Coparenting (Gratitude – Day Five)

Today I am grateful for my husband and a favorable balance of work and coparenting. Today. Not every day, but today.

People often look at me funny when I mention working with my husband – as in, we co-own our marketing agency – I get it. It usually goes like this:

"So what do you do?"
"My husband and I own a marketing agency that powers online growth for small to medium sized businesses."
"Wow. So you work together…all the time?"
"Yup. And most of the time we work from home, which is easier for me because I can work around the kids' schedules."
"So you spend a lot of time together." 
"Oh yes. We are together. All. The. Time." 

I would say most of the time the conversation ends there, and about half the time is met with the same reaction as if I said "well I am legally his first wife, but he has a few other wives and children that live with us as well because it really does take a village to raise a child and all that."

Is working with my husband easy? No. Did it take a looooong time to figure out how to work together without yelling (him) or crying (me)? You bet. But it works for us, and here's why – we believe in coworking and coparenting. He helps me with the kids more than 99% of the dads I know; I help him with the business more than 99% of the wives I know.

There are times where I think we are crazy. I miss having coworkers to grab coffee and gossip with. But I am endlessly grateful that when we had the kids, he listened when I said I wanted us to raise them the majority of the time and we found a way to make that work. And at the end of the day, I love working with my husband and coparenting with him because it feels like there is someone who has my back. All. The. Time.

Especially on days like today, where even though it was my turn to get up with the kids, he did. After the first full day of daylight savings – and we all know the second day is worse. Today, I am grateful for that.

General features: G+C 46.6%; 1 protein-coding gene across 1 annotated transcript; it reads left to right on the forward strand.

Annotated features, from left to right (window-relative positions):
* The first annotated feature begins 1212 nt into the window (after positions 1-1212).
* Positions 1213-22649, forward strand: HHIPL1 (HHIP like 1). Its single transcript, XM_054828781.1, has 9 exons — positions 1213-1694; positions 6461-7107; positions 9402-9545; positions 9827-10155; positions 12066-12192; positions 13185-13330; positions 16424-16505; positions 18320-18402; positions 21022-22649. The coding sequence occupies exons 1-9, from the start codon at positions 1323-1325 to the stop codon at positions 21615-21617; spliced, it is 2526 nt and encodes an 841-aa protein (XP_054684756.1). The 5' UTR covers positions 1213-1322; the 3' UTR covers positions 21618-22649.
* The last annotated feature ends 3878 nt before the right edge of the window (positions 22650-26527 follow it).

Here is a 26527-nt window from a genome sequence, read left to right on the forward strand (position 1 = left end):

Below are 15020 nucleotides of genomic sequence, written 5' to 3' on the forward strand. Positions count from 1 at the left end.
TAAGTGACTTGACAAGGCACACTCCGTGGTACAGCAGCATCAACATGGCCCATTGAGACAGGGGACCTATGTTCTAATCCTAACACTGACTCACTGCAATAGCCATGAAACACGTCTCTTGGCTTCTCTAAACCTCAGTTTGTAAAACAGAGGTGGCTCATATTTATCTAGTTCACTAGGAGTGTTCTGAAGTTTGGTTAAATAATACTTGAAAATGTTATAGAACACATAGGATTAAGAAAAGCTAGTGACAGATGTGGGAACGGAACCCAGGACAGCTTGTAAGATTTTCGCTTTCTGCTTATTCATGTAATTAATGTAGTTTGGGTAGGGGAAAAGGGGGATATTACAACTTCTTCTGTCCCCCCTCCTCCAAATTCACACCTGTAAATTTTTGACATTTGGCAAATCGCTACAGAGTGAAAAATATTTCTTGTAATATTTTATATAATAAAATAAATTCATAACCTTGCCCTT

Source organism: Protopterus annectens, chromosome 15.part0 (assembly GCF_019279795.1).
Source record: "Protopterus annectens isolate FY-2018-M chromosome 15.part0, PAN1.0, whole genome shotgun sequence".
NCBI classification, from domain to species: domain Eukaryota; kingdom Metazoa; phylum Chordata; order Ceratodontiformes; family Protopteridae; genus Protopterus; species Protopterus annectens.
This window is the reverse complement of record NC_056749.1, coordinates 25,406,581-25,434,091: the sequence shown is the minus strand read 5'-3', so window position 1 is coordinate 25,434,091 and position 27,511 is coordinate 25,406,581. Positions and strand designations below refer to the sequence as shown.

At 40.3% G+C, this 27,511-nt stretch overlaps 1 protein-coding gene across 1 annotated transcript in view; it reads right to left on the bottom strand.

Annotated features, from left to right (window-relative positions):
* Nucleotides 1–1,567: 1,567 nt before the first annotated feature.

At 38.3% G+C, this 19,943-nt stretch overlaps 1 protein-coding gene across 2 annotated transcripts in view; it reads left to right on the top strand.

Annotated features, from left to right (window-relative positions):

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If you are considering working with your husband – and we have friends who have asked our advice on this – keep these things in mind.

  • Know Your Limits: This is probably the most important thing – I know married people who love each other but their relationships often benefit from time apart. Most people need time to breathe and be on their own. For many people, that means going to work and having a professional life completely independent of a spouse. If that's you, do NOT consider working with your husband or wife.
  • Leave It At Work: It is important to leave work stuff at work. This is a "do I say, not as I do" tip. We are horrible at this one, and I hate to admit how many nights we have dinner out or fall asleep at night talking about work. But with two tiny humans running around (see above, working from home) sometimes that is the only time we can get an uninterrupted word in. But try not to do it. Seriously.
  • Don't Take It Personally: It took us (me) the longest time to figure this one out. Any time R criticized me about something work-related, I would cry. And he would be like, "seriously? Crying? Have you ever cried when a boss yelled at you before?" For me it was a challenge, and for him the challenge was speaking to me like a coworker and not his wife. And we both still slip, but we have gotten exceedingly better at it.

Working with my husband is often work and always a work-in-progress. But it is the right choice for us, and for the tiny humans, right now.